Excavation of Carlisle Roman bathhouse uncovers fascinating finds

Excavation of Carlisle Roman bathhouse uncovers fascinating finds

An exciting heritage project that is unearthing more of Carlisle’s Roman history has uncovered a variety of fascinating historical objects.

The Uncovering Roman Carlisle project, which received a £99,000 National Lottery Heritage Fund grant is an 18-months programme of community archaeological investigation, exhibitions, and engagement exploring Carlisle’s Roman remains.

The project includes a community excavation of a Roman bathhouse which started on Tuesday 31 August and will carry on until 2 October.

The Roman bathhouse was discovered in 2017, on a site based within the grounds of Carlisle Cricket Club in Stanwix. The excavation is being undertaken by local volunteers, with supervision from professional archaeologists employed by Wardell Armstrong.

Tiles ‘fit for a Roman Emperor’ have been discovered indicating that Septimus Severus, a third century Roman Emperor, has connections to the site.

Roman Iron Ring with Intaglio - Anna Giecco

Roman Iron Ring with Intaglio – Anna Giecco

The excavation has uncovered several tiles stamped with the official Roman Imperial stamp. The IMP stands for Imperator, Latin for Emperor. A stamp such as this indicates a tilery and brick makers who had official imperial approval. Dr Dot Boughton from Tullie House describes it as the tilery effectively saying they are “supplying tiles fit for the emperor” or “on the emperor’s demands”. The excavation is discovering a substantial collection of these tiles at the excavation, potentially a uniquely large amount for a site in England.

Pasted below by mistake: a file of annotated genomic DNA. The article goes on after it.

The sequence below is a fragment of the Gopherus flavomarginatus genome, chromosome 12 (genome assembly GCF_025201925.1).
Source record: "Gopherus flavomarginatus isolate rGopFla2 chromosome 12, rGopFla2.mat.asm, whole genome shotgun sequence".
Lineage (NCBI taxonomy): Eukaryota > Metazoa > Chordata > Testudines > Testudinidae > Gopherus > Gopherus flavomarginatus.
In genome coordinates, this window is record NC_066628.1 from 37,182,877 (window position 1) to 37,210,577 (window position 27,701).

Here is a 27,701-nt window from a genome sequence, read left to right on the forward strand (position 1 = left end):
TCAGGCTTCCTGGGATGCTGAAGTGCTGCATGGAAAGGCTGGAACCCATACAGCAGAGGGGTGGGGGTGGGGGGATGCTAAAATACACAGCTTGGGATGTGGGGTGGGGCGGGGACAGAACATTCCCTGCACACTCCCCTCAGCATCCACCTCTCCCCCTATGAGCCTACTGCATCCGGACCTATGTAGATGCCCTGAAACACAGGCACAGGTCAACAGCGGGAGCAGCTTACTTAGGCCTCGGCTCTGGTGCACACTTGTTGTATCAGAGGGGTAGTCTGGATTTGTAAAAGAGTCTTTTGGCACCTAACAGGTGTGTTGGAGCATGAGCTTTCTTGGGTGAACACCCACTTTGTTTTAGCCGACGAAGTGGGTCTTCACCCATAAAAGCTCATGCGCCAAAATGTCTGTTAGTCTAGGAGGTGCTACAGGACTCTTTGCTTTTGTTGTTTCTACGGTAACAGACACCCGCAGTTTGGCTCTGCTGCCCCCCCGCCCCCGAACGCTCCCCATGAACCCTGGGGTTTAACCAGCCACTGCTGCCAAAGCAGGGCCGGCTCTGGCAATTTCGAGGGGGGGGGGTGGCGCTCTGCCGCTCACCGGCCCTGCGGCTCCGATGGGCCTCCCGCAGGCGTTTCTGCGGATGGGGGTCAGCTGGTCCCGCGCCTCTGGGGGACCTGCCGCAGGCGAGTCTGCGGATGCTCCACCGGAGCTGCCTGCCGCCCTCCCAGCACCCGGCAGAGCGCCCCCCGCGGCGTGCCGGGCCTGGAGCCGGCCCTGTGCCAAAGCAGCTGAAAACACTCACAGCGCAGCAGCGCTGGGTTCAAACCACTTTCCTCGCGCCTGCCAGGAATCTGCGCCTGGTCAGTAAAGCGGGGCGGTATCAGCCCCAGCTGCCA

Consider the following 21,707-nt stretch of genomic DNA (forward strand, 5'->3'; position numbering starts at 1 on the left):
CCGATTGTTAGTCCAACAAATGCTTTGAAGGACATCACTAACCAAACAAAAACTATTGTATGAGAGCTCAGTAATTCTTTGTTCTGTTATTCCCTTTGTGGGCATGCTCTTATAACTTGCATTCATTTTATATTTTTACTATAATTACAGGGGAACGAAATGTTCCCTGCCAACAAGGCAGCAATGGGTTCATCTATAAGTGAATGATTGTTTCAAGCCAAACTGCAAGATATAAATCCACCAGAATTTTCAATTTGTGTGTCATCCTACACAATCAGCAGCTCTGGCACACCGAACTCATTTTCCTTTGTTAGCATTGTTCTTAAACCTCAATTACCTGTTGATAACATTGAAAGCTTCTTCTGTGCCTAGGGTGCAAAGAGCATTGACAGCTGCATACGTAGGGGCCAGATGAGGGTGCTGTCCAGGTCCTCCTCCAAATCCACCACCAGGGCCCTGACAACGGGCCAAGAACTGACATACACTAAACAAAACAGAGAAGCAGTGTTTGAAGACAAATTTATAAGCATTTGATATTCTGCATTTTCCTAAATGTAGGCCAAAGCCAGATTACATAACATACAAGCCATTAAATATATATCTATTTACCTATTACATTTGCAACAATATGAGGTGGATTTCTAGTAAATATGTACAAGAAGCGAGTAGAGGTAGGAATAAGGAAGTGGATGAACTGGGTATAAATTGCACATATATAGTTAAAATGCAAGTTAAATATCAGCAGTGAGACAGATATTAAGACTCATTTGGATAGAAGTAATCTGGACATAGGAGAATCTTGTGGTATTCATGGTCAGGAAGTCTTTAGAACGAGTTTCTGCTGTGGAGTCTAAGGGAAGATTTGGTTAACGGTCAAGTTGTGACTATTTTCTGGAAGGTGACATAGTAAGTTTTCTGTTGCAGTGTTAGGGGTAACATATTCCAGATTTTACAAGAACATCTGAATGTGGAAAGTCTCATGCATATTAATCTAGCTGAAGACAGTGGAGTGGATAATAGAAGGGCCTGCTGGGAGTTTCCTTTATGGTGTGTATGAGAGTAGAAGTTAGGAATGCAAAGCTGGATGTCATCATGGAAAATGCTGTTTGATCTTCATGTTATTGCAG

Frank Giecco, Technical Director at Wardell Armstrong and lead archaeologist of the Uncovering Roman Carlisle excavation, said:

“The Romans would quite often stamp their tiles. The legions would stamp tiles, the auxiliaries would stamp tiles; but this is the very top of the pile. This is the imperial court stamping the tile. There have been a handful found in Carlisle at random places. We have probably got a dozen now from this site and it looks like this is where they are coming from.

“It’s not a legion or anyone else – this is the signature of the Emperor. It’s been built by the imperial machine and it’s a connection. I can’t say that Septimus Severus ever set foot in Carlisle. Who knows. All we can say is that we have got a huge, monumental building that has been built in Carlisle.

“The Emperor was in Britain at that time, we’ve got an inscription from his wife in the building and we have got his personal workshop-stamped tiles coming from the building. The evidence is building up that there is something really special going on here.”

Other finds from the excavation include:

Paw Print Roman Tile – Among the Roman tiles discovered on site, the most popular is some distinct paw prints, left by Roman cats and dogs (and one even by a Roman soldier’s hobnailed boot). The ancestor of one the modern volunteers’ pets could have been walking across this Roman tile and leaving its mark. Tiles would often be put to one side, or left to dry in the sun, and get accidentally walked over. Paw prints from cats and dogs on tiles like this have been discovered from across the Roman Empire.

 Paw Print Tile Stamp - Anna Giecco